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G. K. D. Crozier
Laurentian University
  1. Chimpanzee Rights: The Philosophers' Brief.Kristin Andrews, Gary Comstock, G. K. D. Crozier, Sue Donaldson, Andrew Fenton, Tyler John, L. Syd M. Johnson, Robert Jones, Will Kymlicka, Letitia Meynell, Nathan Nobis, David M. Pena-Guzman & Jeff Sebo - 2018 - London: Routledge.
    In December 2013, the Nonhuman Rights Project (NhRP) filed a petition for a common law writ of habeas corpus in the New York State Supreme Court on behalf of Tommy, a chimpanzee living alone in a cage in a shed in rural New York (Barlow, 2017). Under animal welfare laws, Tommy’s owners, the Laverys, were doing nothing illegal by keeping him in those conditions. Nonetheless, the NhRP argued that given the cognitive, social, and emotional capacities of chimpanzees, Tommy’s confinement constituted (...)
  2.  27
    How to address the ethics of reproductive travel to developing countries: A comparison of national self-sufficiency and regulated market approaches.G. K. D. Crozier & Dominique Martin - 2012 - Developing World Bioethics 12 (1):45-54.
    One of the areas of concern raised by cross-border reproductive travel regards the treatment of women who are solicited to provide their ova or surrogacy services to foreign consumers. This is particularly troublesome in the context of developing countries where endemic poverty and low standards for both medical care and informed consent may place these women at risk of exploitation and harm. We explore two contrasting proposals for policy development regarding the industry, both of which seek to promote ethical outcomes (...)
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  3.  47
    Care workers in the global market Appraising applications of feminist care ethics.G. K. D. Crozier - 2010 - International Journal of Feminist Approaches to Bioethics 3 (1):113-137.
    In the current global care regime, care shortages in wealthy nations such as the United States, Canada, Italy, and Hong Kong are being addressed through the global supply of cheap migrant care labor from less wealthy nations. This paper argues that Feminist Care Ethics has a great deal to offer in the analysis of this global care regime. Joan Tronto's own critiques of the migration of care workers have focused on analogies between workers and imported slaves: both are intrinsically exploited, (...)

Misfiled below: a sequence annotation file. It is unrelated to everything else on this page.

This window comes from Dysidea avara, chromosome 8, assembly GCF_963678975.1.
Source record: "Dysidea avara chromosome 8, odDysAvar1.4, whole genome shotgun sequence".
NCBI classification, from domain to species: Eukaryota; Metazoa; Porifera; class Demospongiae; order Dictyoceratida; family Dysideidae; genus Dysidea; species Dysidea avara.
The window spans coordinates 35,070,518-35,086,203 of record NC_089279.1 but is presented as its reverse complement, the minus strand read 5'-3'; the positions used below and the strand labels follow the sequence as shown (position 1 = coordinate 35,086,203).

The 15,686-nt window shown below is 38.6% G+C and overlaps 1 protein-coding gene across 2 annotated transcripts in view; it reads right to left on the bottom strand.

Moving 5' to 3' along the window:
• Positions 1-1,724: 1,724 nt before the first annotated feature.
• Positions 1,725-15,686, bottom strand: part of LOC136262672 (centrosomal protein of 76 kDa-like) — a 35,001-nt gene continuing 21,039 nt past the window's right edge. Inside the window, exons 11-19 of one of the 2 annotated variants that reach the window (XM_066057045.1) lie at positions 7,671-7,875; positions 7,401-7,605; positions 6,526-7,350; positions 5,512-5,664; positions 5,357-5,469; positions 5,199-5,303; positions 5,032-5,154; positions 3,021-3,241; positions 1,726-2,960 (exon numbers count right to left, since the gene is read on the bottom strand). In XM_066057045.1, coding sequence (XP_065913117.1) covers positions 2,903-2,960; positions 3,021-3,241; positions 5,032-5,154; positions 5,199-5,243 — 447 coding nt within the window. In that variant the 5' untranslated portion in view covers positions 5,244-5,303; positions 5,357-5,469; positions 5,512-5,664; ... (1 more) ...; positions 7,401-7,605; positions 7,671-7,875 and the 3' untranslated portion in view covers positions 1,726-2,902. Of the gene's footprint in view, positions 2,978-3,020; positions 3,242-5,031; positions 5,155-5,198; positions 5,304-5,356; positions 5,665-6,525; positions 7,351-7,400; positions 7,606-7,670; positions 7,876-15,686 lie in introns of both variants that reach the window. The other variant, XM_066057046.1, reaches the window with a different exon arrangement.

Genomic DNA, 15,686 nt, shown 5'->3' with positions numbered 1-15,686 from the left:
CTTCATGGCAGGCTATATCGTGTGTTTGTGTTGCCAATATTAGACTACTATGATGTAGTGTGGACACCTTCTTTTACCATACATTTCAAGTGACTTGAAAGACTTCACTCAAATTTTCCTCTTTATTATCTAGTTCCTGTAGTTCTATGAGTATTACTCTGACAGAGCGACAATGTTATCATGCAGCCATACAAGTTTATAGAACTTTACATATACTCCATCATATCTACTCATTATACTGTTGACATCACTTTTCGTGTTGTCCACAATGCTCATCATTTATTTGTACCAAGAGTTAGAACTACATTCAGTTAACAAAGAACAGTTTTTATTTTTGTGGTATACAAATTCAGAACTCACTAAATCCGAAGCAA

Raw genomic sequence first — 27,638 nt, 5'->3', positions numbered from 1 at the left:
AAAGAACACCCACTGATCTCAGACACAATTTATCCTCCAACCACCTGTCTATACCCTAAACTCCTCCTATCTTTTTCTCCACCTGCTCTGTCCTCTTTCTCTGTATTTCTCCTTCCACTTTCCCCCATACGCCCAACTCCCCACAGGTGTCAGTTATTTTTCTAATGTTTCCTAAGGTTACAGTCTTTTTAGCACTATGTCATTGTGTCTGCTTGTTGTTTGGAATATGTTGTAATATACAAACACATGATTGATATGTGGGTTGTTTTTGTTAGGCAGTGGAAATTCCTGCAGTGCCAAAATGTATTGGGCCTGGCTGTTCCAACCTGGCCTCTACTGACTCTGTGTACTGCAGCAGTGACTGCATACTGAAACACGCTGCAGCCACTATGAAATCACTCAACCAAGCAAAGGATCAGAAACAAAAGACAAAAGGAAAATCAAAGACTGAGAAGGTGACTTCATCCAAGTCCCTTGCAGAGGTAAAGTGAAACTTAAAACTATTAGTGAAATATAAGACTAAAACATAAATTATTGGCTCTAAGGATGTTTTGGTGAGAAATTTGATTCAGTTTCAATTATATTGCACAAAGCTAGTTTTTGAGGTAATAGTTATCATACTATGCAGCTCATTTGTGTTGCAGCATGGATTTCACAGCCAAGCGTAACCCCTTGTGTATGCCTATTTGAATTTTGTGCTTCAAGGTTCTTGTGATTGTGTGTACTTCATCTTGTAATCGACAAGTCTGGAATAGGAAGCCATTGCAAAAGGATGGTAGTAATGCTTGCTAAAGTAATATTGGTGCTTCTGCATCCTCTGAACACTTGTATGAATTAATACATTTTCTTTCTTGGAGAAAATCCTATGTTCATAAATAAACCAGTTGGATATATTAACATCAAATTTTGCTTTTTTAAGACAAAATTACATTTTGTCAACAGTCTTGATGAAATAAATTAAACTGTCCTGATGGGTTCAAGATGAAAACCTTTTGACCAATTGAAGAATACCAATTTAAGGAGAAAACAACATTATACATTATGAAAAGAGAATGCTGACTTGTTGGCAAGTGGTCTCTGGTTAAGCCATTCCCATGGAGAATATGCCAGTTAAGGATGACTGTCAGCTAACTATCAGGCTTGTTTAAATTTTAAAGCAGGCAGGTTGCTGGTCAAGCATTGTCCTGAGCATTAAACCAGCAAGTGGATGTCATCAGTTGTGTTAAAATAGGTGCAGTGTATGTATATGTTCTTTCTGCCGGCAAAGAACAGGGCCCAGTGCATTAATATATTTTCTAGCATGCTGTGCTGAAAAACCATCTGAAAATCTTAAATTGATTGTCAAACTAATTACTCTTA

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  4.  15
    Towards Improving the Ethics of Ecological Research.G. K. D. Crozier & Albrecht I. Schulte-Hostedde - 2015 - Science and Engineering Ethics 21 (3):577-594.
    We argue that the ecological research community should develop a plan for improving the ethical consistency and moral robustness of the field. We propose a particular ethics strategy—specifically, an ongoing process of collective ethical reflection that the community of ecological researchers, with the cooperation of applied ethicists and philosophers of biology, can use to address the needs we identify. We suggest a particular set of conceptual and analytic tools that, we argue, collectively have the resources to provide an empirically grounded (...)
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  5.  84
    At the intersections of emotional and biological labor: Understanding transnational commercial surrogacy as social reproduction.G. K. D. Crozier, Jennifer L. Johnson & Christopher Hajzler - 2014 - International Journal of Feminist Approaches to Bioethics 7 (2):45-74.
    Drawing on conceptual tools from philosophical bioethics, economics, and materialist feminism, we advocate viewing transnational commercial surrogacy as labor and consider what it means to compensate women for this work. We find two distinct but interrelated concerns emerge in our discussion of wages for surrogates: how to value and compensate for social reproduction, and how to establish a fair wage for surrogates. We explore limitations of minimum wage policy in addressing the undervaluation of biological and emotional labor in the transnational (...)
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  6.  46
    Reconsidering cultural selection theory.G. K. D. Crozier - 2008 - British Journal for the Philosophy of Science 59 (3):455-479.